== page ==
As for RIM, the market is tougher to please these days. The latest RIM smart phone, Blackberry Torch 9800, has failed to receive good responses. The general consensus from the tech press was that the BlackBerry Torch 9800 might be enough to satisfy loyal BlackBerry users so that they do not jump to another platform, but it might not be enough to win over consumers and business professionals who are buying a new smart phones and are comparing the Torch to the iPhone or the top of the line Android devices [12]. On the corporate side, the BlackBerry’s core customer base, things aren’t looking so rosy for RIM either. While Android 2.0 and iPhone OS do not use the same “Push” messaging model or have nearly the same level of security controls and policy support the BlackBerry OS has (due to its use of a private communications network rather than the public Internet cloud) both iOS and Android now support Microsoft Exchange, which runs on the majority of corporate email systems.

With its market share dropping from over 20% to 9% over one year, Windows Mobile seems to be a less attractive choice for mobile OEMs. For instance, Dell and HP, Microsoft’s mobile device partners, are looking into using Android instead [13]. There is currently no Windows Mobile phone on the market that can compete in terms of technology and capability with either iPhone or Android phones.


Besides the numbers and experts reviews, I believe these three companies will have trouble competing with Apple and Google within the next few years. The sideliners do not have the marketing momentum iPhones and Androids have. The consumer does not see their products cool, new or interesting the way they used to see Blackberry two years ago. They are in the game little too late. In the mobile market, few months of delay can make an innovative product just a regular device. They seem to be in the same situation where Motorola was in 2007 when the company noticed that they had no new products to offer after their star product Razr became just plain old. Maybe what they need to do is to start a completely new effort like Motorola did or merge with a company that has done it already or reduce focus to only certain niche markets.

Going back to Android vs. Apple war! Polls and estimates point at Android’s leading the competition in smart phone market in the next few years. For example, an instant poll at Fortune’s tech conference in July 2010 asked: “Who would have the dominant smart phone in five years?” The verdict was clear: 57% picked Android; 37% picked iPhone [14]. The investment bank Piper Jeffrey’s outlook for the next five years is very positive for Android, as well. They believe Android will hold over half of the smart phone market by 2015 [15].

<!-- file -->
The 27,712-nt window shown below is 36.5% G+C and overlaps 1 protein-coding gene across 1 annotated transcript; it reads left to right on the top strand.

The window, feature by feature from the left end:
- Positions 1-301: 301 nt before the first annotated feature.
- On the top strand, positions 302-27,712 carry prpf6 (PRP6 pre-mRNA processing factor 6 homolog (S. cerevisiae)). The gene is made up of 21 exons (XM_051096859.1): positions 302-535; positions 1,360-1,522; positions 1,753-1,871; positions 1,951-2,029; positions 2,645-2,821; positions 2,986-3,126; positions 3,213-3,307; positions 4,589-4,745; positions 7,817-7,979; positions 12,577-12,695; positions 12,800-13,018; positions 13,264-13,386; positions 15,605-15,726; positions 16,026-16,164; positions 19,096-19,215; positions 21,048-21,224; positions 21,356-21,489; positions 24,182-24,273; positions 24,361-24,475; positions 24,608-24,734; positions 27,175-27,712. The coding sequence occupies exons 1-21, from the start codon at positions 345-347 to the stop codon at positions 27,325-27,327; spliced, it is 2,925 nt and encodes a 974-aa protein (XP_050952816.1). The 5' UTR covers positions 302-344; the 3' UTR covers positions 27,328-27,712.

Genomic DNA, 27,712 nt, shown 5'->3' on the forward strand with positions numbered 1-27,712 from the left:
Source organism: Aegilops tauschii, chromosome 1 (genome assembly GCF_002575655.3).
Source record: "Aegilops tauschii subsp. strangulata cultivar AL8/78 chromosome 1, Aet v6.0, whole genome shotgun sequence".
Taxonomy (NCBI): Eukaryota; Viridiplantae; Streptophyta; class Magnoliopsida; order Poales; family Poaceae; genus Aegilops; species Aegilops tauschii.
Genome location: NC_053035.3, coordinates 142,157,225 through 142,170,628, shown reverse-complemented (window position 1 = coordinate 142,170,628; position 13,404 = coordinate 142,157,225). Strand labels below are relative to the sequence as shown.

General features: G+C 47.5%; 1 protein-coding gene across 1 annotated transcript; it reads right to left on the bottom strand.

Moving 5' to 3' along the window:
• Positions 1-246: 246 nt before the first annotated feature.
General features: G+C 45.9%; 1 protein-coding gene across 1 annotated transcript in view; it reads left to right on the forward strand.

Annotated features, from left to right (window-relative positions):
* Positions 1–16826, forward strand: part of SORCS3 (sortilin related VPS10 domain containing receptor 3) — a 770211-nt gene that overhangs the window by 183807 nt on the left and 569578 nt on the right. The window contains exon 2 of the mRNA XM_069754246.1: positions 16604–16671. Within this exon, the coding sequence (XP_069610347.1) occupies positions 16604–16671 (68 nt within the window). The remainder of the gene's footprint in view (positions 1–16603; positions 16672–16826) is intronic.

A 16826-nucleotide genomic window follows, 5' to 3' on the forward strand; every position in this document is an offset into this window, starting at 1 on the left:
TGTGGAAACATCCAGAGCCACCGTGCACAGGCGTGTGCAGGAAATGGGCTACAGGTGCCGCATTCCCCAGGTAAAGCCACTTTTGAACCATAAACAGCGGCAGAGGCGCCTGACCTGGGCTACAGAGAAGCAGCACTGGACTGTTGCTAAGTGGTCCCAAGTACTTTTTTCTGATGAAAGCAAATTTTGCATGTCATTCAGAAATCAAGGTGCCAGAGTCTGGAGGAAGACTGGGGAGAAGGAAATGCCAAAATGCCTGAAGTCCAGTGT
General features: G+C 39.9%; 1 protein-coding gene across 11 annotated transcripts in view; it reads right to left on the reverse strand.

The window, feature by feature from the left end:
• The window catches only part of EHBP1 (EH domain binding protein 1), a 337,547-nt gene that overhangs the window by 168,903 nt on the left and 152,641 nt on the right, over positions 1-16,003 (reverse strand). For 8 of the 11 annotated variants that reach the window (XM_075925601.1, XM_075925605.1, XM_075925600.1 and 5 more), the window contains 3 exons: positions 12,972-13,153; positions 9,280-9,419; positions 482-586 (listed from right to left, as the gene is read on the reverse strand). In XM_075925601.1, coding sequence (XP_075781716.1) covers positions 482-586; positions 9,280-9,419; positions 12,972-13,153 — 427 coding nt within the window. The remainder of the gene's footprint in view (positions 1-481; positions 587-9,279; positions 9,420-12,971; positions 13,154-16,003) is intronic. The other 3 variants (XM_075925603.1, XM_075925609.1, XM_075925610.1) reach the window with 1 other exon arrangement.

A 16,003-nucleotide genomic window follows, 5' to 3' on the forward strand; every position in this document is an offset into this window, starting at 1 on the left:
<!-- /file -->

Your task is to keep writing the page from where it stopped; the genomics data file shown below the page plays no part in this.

With open source development environment bringing thousands of independent developers as well as major companies like Motorola, HTC, LG and Samsung to its enhancement, Android is maturing fast. Android’s spread to non-phone mobile devices is occurring as of today, as Android tablets are coming to the market in the second half of 2010 to join iPad’s party. The support of many OEMs with different target markets for mobile devices can make Android predominant OS of the mobile devices as Microsoft made Windows the main OS of PCs. Hopefully this time the code will be more democratic and less binding.


[1] Gartner statistics, 05/2010
[2] Android star is rising, can Apple respond? Computer World
[3] CEO Schmidt says Android activations now 200K/day, Barrons Blog
[4] The eight most successful open source products ever,
[5] iPhone vs. Android, Nielsen Wire
[6] Learning the lessons of “Antennagate”, CBS News
[7] Has the iPhone App Market already crashed? Tuaw, the unofficial Apple weblog
[8] Android Market now has 100,000 apps, passes 1 billion download mark,
[9] Nokia to kick-start the iPhone “Fightback” with E7, All Things Digital
[10] Can Nokia compete in high-end smart phone market?
[11] Nokia N8, first Symbian 3 handset, gets previewed and is deemed an embarrassment to Nokia,
[12] BlackBerry Torch 9800: 'Best BlackBerry ever' fails to create buzz, Jason Hines, Tech Republic
[13] Microsoft faces an uncertain future in search, mobile OS and cloud computing, Investor Guide
[14] Letter from Silicon Valley: doing the math on Android vs. Apple,
[15] Piper Jaffray: Android army’s victory over iPhone inevitable, All Things Digital.